Once the meeting was arranged by the White House, Green and Michael Nemirovsky, the JCRC’s director of Russian-speaking community outreach, began consulting with leaders of the Russian-Jewish community about who should be included in the delegation.
It’s a community that leans right, that’s voted overwhelmingly Republican in the past two presidential elections and, according to one social scientist, that’s bound to vote overwhelmingly for Republican Mitt Romney this fall.
But the delegation at the White House spanned the political spectrum, ranging from Moish Soloway, a former communal professional who now works in advertising and describes himself as “slightly left of center,” to Daniel Igor Branovan, a surgeon who once headed Russian Americans for Bush in 2000 and plans to vote for Romney. The delegation was also a diverse one professionally, said Soloway, who helped JCRC organize the mission, and most of its members were in their 30s and 40s.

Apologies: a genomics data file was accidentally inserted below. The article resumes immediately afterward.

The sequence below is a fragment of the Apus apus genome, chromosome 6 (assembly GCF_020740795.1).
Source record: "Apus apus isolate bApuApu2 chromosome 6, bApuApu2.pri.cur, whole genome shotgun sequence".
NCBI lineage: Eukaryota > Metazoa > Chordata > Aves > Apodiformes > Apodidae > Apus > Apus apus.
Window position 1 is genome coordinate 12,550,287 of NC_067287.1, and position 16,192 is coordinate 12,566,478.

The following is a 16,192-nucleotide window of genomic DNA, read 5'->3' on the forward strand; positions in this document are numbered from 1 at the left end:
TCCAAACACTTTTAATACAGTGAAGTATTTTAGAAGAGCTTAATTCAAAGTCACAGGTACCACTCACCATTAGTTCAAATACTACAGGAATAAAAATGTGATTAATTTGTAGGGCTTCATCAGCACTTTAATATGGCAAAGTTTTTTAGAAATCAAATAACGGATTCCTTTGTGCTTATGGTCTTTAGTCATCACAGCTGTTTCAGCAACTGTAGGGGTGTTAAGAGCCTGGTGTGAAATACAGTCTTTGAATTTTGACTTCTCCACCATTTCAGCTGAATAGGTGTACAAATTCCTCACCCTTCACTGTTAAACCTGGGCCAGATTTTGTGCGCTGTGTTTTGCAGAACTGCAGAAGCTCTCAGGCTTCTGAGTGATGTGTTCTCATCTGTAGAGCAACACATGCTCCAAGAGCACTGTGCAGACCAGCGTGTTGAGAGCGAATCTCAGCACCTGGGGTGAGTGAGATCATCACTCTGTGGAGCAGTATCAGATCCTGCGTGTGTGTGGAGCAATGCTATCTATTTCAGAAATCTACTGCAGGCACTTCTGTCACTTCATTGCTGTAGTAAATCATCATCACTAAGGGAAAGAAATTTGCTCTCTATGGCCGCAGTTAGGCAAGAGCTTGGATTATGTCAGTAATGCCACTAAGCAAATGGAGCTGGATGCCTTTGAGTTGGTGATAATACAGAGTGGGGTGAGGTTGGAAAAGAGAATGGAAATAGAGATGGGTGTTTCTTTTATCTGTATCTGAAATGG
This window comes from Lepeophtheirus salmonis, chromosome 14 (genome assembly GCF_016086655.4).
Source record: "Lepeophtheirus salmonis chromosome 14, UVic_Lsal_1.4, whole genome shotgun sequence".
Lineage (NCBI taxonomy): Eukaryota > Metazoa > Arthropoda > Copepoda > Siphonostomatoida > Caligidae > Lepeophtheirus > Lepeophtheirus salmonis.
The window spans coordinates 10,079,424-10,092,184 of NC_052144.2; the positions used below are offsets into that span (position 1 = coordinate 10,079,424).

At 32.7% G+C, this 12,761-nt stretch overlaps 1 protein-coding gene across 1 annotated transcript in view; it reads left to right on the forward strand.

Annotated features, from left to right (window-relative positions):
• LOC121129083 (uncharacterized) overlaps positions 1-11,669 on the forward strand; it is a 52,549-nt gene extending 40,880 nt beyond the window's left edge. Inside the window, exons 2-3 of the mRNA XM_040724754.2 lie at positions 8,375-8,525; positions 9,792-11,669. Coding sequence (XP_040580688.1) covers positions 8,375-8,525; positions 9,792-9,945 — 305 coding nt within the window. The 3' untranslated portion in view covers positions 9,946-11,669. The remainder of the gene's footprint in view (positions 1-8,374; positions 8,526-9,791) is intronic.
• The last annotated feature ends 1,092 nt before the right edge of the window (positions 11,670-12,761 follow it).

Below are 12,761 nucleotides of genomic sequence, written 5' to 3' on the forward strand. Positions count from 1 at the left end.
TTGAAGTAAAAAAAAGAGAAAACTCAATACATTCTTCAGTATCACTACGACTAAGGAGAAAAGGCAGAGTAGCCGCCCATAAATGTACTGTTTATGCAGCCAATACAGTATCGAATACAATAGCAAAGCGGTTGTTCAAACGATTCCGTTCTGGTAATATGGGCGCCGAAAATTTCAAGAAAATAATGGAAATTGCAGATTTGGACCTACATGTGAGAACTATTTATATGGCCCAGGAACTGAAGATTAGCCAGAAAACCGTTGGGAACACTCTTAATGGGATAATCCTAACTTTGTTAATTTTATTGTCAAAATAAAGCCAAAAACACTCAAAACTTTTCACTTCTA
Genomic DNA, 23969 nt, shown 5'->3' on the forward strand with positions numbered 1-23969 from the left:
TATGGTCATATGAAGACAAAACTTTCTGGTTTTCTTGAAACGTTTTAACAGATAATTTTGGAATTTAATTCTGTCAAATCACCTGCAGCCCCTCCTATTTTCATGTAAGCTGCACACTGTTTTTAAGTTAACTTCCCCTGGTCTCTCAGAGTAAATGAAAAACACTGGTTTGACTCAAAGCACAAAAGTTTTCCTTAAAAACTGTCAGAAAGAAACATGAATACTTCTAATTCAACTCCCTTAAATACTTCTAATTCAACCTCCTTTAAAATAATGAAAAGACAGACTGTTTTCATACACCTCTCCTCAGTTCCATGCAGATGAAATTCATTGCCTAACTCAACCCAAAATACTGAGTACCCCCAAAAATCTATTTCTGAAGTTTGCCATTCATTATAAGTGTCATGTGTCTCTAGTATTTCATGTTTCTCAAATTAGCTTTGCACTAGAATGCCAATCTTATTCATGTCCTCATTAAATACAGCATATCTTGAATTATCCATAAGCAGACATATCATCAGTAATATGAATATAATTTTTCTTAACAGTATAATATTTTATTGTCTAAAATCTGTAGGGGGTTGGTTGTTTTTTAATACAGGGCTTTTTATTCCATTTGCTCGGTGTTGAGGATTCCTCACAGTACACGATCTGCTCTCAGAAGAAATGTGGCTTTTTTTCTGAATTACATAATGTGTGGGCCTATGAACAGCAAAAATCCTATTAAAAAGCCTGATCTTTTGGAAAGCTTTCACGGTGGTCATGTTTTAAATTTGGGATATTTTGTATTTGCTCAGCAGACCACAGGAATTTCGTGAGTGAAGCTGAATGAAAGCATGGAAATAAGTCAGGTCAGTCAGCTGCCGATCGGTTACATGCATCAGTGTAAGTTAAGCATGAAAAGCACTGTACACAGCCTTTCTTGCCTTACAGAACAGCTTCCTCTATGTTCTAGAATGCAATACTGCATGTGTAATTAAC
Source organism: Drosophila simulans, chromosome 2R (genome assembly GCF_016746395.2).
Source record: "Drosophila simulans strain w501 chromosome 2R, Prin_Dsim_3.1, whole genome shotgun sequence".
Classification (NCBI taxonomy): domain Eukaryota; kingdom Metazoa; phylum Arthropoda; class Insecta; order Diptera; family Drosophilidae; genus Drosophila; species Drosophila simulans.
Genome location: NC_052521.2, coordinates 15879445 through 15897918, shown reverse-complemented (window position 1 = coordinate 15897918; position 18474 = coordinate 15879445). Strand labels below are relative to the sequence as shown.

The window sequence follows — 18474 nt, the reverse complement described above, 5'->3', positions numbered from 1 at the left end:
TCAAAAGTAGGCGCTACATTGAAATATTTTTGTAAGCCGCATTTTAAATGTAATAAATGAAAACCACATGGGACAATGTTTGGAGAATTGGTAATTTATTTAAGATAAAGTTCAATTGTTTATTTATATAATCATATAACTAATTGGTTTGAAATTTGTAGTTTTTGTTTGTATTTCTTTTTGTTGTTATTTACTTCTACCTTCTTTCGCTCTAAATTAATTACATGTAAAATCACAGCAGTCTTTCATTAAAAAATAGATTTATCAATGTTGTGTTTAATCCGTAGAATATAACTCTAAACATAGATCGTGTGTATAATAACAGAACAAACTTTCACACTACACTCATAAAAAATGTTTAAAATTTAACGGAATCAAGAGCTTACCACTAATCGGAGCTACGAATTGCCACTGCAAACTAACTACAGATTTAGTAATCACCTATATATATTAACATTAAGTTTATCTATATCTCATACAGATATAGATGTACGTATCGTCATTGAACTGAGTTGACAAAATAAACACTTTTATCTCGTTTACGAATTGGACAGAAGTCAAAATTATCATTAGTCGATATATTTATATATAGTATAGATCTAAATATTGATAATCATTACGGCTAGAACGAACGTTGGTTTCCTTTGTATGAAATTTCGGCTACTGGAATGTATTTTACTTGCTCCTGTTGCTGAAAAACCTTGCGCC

While at the White House, the delegation heard from Denis McDonough, a deputy national security adviser; Elizabeth Fowler, special assistant to the president for health care and economic policy; Danny Glaser, the Treasury Department’s assistant secretary for terrorist financing and Alan Krueger, chairman of the Council of Economic Advisers.
Bernstein said the decision to hold the meeting had nothing to do with electoral politics, but instead was motivated by the recognition that members of the Russian-Jewish community haven’t been as involved in the policy level of government as other members of the Jewish community, and that it was important to change that.
“We’ve been doing a number of these meetings for the past three-and-a-half years with different segments of the Jewish community,” Bernstein said. “I’m sure — although I didn’t ask — that there were a number of people at the meeting [with the Russian-Jewish delegation] who came in as Republicans and who walked out as Republicans. We meet with people of all political suasions, and it doesn’t depend on the calendar.”